Blog: Security Concerns – Being Too Social on Social Media
Before I begin, this is not an attack on social media, nor is it a piece about nostalgia and the “good ol’ days” (there were also some bad days in the good ol’ days and I refuse to feel old enough to utter those words). The purpose of this piece is to bring a little awareness to the dangers involved in being just a little too social on social media.
As I was mindlessly scrolling through my Facebook, I came across this meme and my first reaction was “ha, so true!” but then I thought about it a bit and thought at length about just how true this is, and some of the interpretations from a security mindset that I take away from this. For the purposes of this article, I’ll give a couple of hazards presented by the distraction of a mobile device and posting too much on social media, and a tip or two on how to keep yourself, and especially your kids, safe.
The first thing that jumped out in my mind when I saw this was the paradox of how a device and software that has connected billions of human beings on the planet, has become so successful at detaching those same humans from the world around them. We all know of the dangers of using such a device while driving, but there are others that might not seem so apparent. Want to try a social experiment? Wherever you are right now, take a look up from the mobile device you are probably reading this on, which in itself should tell you something, and take into account the amount of people looking down at their own mobile device. Then, KEEP WATCHING and see if you notice what I see. Go ahead, I’ll wait.
Back? Okay, so what did you see? I will tell you what I see every day, and if I’m being honest, what I am guilty of myself. I see people walking while looking at their phone, sitting across from another human being at a table….both of them intently staring at their phones, person after person looking at their phones, and not one of them paying attention to each other.
Here, in case you’re reading this while taking care of business, or if you happen to be alone, check this picture out. This is a scene that can be taken from any major city, rural town, or coastal resort across the country. It’s a global trend. This gross detachment from the personal space we occupy means a higher likelihood of criminal or malicious activity due to a severe lack of any situational awareness, a higher degree of disorder and chaos should a mass casualty event occur and, if there is any eyewitness account, it will be poor at best. I recently took a trip to Florida from Philadelphia, and did this little observation while at the airport, and I think what blew me away the most was the huge amount of time that each person was spending on their phone without looking up. In an effort to test this out, I even went so far as to sit directly across from an individual on his phone and stared at him as creepily and intently as I could with the timer on my phone going. At the three minute mark, I had to look away. THREE MINUTES. In the world of bad things happening, that is a lifetime.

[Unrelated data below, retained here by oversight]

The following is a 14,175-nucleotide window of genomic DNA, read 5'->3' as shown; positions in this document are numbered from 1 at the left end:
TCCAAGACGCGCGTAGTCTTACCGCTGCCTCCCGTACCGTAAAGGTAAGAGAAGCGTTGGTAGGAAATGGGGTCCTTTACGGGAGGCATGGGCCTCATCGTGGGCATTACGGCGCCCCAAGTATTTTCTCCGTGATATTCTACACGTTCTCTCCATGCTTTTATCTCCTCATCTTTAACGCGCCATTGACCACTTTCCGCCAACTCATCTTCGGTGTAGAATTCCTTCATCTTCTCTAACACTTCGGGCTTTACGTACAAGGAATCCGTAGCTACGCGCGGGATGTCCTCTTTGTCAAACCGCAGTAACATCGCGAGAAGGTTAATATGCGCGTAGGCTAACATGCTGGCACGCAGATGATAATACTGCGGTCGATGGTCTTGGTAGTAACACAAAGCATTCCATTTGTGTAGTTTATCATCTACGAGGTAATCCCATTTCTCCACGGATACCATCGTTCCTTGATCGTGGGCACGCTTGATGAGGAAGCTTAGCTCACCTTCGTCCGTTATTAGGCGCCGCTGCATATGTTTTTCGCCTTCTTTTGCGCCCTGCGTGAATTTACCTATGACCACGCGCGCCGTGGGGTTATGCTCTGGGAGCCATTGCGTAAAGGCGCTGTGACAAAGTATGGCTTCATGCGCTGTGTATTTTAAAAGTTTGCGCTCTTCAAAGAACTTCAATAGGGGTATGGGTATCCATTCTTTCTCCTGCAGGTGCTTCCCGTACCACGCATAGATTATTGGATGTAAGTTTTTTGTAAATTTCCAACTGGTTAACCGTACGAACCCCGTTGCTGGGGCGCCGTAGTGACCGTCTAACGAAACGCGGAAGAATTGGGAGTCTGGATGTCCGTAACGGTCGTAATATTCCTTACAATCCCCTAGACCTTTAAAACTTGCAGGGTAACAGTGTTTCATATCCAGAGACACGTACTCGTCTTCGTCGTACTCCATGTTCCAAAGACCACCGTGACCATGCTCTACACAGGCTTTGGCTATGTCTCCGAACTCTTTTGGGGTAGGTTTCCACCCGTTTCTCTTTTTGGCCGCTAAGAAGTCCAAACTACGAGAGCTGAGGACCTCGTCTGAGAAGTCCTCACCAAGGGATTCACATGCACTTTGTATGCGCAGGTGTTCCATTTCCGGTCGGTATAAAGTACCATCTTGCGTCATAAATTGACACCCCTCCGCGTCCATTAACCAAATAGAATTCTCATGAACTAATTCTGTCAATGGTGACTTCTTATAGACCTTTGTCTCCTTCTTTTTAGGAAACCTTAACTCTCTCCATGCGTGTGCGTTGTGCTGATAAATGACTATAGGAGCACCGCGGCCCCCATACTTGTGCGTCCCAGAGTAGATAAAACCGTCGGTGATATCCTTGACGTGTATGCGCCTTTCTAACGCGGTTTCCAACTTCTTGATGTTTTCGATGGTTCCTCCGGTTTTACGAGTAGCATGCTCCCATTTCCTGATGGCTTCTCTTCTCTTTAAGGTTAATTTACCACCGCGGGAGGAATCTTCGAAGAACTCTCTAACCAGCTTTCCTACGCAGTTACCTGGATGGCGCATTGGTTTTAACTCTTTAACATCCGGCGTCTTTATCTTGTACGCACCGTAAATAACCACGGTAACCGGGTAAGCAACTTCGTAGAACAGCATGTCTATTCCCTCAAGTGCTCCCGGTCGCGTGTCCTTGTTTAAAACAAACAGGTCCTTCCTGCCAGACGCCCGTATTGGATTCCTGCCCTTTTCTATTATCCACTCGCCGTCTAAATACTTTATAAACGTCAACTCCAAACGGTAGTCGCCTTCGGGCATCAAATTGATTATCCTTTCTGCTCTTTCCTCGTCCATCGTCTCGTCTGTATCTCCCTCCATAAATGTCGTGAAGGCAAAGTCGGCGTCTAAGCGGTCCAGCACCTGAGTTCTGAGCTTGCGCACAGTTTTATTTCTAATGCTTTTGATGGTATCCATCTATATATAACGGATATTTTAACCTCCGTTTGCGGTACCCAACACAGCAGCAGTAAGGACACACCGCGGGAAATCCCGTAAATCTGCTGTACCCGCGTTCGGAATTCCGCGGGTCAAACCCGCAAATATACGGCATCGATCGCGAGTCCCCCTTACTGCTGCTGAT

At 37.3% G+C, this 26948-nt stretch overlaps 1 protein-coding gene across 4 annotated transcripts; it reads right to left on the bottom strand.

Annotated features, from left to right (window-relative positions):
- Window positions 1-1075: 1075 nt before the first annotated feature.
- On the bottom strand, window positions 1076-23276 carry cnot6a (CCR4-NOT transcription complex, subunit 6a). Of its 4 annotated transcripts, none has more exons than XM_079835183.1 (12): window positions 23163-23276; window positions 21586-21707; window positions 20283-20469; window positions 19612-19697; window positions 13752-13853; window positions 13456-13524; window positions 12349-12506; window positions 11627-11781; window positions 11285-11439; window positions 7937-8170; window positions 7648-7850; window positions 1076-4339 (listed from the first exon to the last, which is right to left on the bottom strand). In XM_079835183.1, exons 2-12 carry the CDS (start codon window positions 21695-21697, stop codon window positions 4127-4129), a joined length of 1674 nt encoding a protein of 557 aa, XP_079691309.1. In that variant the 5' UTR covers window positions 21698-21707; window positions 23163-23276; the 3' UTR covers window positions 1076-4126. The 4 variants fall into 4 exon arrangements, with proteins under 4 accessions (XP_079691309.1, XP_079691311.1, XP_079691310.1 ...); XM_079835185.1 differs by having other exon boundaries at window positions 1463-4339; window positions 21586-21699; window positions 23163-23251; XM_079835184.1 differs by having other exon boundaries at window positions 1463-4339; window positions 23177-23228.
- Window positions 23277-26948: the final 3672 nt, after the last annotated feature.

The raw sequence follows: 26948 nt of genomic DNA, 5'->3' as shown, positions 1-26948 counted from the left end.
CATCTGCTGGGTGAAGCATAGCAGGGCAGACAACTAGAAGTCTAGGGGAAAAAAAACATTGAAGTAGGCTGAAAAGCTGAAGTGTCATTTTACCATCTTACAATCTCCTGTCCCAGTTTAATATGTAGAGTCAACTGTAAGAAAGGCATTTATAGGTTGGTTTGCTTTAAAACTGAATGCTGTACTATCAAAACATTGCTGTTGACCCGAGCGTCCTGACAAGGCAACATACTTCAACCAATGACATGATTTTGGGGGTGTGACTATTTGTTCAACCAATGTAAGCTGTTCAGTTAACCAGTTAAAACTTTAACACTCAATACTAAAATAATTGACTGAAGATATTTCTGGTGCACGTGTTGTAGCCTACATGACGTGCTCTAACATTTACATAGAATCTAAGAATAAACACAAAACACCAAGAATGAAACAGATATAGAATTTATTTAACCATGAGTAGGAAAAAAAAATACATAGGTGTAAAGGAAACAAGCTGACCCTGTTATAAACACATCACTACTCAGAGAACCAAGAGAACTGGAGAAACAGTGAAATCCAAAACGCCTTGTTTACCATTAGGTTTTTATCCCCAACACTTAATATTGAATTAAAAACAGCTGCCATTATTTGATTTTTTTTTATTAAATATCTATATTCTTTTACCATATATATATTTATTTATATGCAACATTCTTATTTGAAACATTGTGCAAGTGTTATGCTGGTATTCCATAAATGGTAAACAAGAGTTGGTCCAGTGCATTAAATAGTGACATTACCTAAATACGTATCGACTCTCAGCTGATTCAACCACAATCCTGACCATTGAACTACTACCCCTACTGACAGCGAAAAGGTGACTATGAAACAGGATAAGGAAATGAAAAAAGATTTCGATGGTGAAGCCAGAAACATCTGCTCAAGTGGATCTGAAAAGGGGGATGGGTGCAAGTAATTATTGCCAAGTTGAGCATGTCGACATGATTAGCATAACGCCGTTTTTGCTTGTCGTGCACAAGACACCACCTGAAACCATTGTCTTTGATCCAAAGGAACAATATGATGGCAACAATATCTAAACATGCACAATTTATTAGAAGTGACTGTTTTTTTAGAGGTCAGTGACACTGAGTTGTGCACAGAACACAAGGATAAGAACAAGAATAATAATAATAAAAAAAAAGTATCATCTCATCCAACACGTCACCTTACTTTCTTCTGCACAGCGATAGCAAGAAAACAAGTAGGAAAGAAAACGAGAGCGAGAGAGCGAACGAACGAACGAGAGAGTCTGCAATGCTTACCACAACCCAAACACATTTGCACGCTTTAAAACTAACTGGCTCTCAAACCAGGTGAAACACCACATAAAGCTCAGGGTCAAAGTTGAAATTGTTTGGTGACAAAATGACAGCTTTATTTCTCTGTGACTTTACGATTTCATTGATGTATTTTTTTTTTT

To stay ahead of dangers in your immediate area, make it a point to simply look up every once in awhile. If the addiction is too strong, set yourself a timer on your phone for 5 minutes. If it goes off and you are still looking at your phone, put it in your pocket and be present wherever you are for another 5. Hopefully this can help you with your situational awareness, extend the battery life on your phone, and hey, you might even make a friend the old fashioned way!
The second potential hazard that stands out about this image is the development of adding a GPS feature to posts on social media. Whether it is a “Check In” on Facebook, adding your location to an Instagram or Snapchat photo, or hashtagging a location on Twitter, this is something you should approach with caution. Giving too much information on where you are can make you vulnerable to a number of dangers. For kids, teens, and women this is especially important if someone is looking at robbery or abduction, or assault.
Additionally, and more concerning is the new Snapchatfeature, shown here, to see on a map where your friends, and even strangers are. If you want to use this feature, be smart about it and restrict its access to your friends/family alone- not to the public. If you are itching to make a public post, just make sure you adjust the settings after you are done.
Just to be clear- I am not discouraging the use of social media, I use it myself. However, be cognizant of the inherent risks involved in being too involved in public and losing your situational awareness, as well as posting your location or activating the GPS feature. If you are a parent, this is especially important for your kids.
As always, thank you for reading this, and yes I am fully aware of the irony of this article finding its way to you through the use of social media, and the fact that we at OPS would appreciate you sharing these helpful tips with others on the networks as well. Until next time, take care and be safe out there, and happy Insta-Face-a-Snapa-Tweeting! For more tips like these, visit our blog at www.opssecuritygroup.com/blog.